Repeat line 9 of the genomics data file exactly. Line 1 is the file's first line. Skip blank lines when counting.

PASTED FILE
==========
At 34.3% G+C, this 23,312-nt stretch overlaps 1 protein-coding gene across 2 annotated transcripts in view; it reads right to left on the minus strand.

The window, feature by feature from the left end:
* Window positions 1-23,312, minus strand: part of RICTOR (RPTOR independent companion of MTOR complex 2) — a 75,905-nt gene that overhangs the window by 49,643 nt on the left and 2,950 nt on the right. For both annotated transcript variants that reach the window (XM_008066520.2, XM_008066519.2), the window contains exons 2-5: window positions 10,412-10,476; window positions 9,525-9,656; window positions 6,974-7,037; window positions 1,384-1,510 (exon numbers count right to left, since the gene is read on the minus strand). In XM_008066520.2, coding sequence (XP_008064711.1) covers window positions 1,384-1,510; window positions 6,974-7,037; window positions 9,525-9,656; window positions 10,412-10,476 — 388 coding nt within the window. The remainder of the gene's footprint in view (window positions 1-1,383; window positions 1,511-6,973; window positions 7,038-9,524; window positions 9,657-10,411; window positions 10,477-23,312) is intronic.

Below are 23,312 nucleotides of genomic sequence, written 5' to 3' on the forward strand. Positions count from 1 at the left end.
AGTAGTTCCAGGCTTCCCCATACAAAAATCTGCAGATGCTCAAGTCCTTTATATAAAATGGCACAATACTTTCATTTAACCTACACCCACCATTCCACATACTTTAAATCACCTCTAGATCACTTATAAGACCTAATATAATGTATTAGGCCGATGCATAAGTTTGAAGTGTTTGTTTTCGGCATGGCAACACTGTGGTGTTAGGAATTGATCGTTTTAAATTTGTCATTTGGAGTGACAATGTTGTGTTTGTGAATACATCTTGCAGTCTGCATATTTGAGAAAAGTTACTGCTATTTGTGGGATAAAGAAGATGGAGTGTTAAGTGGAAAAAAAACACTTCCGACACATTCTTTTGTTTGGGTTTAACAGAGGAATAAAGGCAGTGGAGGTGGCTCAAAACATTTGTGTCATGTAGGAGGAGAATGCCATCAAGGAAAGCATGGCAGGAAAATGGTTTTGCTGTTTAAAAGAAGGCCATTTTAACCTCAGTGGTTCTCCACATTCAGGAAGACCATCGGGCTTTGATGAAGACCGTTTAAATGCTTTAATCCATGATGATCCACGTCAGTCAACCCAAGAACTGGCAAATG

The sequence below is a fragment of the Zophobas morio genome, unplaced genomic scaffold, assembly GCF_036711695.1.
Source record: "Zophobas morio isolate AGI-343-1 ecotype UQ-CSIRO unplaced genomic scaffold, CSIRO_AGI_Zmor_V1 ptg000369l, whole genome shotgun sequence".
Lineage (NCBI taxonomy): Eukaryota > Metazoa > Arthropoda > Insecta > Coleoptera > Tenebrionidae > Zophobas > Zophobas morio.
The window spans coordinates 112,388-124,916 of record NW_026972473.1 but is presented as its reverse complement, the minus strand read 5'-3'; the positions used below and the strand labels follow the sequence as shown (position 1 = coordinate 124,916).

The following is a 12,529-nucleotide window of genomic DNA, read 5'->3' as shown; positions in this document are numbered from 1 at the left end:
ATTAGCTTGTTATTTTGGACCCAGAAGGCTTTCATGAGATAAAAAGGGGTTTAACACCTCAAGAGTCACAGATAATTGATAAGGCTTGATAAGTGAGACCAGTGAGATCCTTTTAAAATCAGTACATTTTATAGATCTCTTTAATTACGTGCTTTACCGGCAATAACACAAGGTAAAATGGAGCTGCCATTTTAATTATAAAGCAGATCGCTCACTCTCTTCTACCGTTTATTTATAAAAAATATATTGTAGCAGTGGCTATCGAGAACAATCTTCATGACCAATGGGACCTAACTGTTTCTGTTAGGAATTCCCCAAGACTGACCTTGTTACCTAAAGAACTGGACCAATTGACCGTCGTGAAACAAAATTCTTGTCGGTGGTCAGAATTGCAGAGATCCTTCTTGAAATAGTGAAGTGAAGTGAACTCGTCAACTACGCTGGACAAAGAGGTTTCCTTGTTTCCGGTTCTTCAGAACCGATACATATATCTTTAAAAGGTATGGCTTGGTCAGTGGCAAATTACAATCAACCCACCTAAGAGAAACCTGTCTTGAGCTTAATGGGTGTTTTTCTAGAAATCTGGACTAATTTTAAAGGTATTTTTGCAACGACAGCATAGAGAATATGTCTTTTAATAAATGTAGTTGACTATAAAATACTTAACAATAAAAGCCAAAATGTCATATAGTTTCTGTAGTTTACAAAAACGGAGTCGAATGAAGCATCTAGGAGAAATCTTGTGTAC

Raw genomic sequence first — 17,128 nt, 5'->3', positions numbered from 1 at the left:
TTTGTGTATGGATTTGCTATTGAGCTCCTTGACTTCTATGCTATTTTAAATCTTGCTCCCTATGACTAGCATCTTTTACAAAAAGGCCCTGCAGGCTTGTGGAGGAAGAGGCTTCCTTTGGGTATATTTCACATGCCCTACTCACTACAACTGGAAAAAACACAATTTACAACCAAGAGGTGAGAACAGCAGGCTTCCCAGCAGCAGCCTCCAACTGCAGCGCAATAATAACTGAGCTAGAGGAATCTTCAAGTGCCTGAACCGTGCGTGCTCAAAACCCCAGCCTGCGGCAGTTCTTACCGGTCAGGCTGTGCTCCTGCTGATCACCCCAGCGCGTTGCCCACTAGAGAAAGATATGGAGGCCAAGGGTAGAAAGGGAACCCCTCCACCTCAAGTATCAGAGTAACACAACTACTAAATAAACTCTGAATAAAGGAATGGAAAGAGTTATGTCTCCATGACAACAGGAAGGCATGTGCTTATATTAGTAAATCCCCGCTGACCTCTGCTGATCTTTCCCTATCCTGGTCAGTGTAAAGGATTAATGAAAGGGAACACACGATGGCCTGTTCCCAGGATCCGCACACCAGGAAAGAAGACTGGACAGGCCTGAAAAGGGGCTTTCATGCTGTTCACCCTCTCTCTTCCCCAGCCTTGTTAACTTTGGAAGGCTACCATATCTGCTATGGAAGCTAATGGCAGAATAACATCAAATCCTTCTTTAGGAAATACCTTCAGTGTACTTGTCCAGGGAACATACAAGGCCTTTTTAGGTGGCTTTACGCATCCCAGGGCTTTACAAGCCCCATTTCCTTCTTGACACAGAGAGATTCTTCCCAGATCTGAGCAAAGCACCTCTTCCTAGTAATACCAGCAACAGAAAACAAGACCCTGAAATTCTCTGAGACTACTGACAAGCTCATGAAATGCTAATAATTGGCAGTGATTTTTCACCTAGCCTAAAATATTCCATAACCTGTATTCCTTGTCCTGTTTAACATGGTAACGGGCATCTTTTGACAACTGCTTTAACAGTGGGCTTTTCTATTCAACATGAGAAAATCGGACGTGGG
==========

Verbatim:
The window spans coordinates 112,388-124,916 of record NW_026972473.1 but is presented as its reverse complement, the minus strand read 5'-3'; the positions used below and the strand labels follow the sequence as shown (position 1 = coordinate 124,916).